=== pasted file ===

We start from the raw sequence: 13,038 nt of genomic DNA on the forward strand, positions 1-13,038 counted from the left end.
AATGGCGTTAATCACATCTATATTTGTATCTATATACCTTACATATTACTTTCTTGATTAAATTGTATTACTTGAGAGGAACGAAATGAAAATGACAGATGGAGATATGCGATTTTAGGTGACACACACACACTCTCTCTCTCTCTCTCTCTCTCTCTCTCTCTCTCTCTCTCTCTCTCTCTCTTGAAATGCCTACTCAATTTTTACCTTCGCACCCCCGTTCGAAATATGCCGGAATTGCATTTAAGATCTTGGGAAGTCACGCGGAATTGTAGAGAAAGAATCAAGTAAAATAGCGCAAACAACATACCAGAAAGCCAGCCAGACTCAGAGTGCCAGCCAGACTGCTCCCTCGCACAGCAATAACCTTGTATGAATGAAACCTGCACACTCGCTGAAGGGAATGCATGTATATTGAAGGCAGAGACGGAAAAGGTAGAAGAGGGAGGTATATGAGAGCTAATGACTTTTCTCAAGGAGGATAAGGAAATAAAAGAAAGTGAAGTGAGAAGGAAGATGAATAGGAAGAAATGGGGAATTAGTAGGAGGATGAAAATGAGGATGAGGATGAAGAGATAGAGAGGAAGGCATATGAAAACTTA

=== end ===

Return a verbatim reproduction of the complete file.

We start from the raw sequence: 13,038 nt of genomic DNA on the forward strand, positions 1-13,038 counted from the left end.
AATGGCGTTAATCACATCTATATTTGTATCTATATACCTTACATATTACTTTCTTGATTAAATTGTATTACTTGAGAGGAACGAAATGAAAATGACAGATGGAGATATGCGATTTTAGGTGACACACACACACTCTCTCTCTCTCTCTCTCTCTCTCTCTCTCTCTCTCTCTCTCTCTCTCTCTTGAAATGCCTACTCAATTTTTACCTTCGCACCCCCGTTCGAAATATGCCGGAATTGCATTTAAGATCTTGGGAAGTCACGCGGAATTGTAGAGAAAGAATCAAGTAAAATAGCGCAAACAACATACCAGAAAGCCAGCCAGACTCAGAGTGCCAGCCAGACTGCTCCCTCGCACAGCAATAACCTTGTATGAATGAAACCTGCACACTCGCTGAAGGGAATGCATGTATATTGAAGGCAGAGACGGAAAAGGTAGAAGAGGGAGGTATATGAGAGCTAATGACTTTTCTCAAGGAGGATAAGGAAATAAAAGAAAGTGAAGTGAGAAGGAAGATGAATAGGAAGAAATGGGGAATTAGTAGGAGGATGAAAATGAGGATGAGGATGAAGAGATAGAGAGGAAGGCATATGAAAACTTA